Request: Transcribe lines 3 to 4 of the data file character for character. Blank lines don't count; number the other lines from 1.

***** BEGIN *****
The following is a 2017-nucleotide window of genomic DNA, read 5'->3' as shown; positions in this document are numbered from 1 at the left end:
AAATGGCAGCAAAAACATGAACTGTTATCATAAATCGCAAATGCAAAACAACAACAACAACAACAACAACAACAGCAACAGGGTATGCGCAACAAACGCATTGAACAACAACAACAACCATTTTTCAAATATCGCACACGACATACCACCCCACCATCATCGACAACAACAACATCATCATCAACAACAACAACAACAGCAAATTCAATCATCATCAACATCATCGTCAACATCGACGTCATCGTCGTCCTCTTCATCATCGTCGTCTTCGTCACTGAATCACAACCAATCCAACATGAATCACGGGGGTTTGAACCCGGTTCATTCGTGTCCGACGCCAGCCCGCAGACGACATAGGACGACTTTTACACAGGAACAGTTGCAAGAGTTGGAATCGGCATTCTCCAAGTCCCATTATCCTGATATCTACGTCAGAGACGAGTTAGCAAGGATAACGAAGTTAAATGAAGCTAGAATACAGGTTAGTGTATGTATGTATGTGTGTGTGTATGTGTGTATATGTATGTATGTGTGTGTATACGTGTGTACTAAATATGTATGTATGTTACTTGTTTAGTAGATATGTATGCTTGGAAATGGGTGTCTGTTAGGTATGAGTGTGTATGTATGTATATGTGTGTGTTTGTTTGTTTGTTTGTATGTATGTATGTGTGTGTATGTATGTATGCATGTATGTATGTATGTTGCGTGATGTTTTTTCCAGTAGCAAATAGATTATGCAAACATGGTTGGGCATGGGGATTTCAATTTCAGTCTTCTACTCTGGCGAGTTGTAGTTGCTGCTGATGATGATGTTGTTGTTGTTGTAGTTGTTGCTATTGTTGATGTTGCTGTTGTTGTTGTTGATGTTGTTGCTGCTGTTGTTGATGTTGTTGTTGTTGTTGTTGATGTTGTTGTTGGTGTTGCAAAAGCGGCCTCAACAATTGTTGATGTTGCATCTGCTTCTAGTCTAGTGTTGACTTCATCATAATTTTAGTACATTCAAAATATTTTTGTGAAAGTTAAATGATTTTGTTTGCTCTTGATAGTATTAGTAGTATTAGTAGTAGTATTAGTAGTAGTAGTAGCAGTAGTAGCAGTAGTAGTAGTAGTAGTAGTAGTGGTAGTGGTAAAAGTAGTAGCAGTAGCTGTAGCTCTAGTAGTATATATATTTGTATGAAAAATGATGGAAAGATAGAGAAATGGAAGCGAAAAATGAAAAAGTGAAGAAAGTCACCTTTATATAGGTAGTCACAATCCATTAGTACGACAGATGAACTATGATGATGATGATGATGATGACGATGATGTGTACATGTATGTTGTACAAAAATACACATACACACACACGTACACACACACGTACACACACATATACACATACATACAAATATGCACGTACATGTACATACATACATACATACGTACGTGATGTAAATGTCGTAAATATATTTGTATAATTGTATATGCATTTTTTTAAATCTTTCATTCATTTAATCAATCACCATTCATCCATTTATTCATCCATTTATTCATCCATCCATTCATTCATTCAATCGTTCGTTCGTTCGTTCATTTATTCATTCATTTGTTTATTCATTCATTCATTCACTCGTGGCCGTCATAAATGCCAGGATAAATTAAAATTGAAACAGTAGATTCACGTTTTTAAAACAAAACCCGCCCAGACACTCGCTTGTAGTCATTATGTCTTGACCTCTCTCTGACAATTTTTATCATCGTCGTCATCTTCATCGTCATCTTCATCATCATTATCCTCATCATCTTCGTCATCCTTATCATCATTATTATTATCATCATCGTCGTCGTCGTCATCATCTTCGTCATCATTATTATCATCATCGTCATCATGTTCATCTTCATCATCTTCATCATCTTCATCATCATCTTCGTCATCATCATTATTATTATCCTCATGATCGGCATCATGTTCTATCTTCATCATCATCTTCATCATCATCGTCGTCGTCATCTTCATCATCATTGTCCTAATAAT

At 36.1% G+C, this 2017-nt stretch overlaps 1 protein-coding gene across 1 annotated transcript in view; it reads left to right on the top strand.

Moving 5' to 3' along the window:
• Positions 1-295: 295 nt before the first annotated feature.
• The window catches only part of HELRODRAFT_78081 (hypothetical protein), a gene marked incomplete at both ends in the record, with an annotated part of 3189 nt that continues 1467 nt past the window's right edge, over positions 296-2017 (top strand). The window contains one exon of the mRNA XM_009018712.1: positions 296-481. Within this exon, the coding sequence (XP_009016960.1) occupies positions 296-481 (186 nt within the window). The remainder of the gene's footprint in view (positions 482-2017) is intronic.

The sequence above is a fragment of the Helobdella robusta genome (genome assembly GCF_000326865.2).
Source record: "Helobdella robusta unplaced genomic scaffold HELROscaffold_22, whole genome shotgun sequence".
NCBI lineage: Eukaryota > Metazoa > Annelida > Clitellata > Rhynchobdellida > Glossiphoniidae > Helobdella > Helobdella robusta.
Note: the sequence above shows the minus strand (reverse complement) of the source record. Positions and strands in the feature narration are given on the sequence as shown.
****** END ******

At 36.1% G+C, this 2017-nt stretch overlaps 1 protein-coding gene across 1 annotated transcript in view; it reads left to right on the top strand.

Moving 5' to 3' along the window: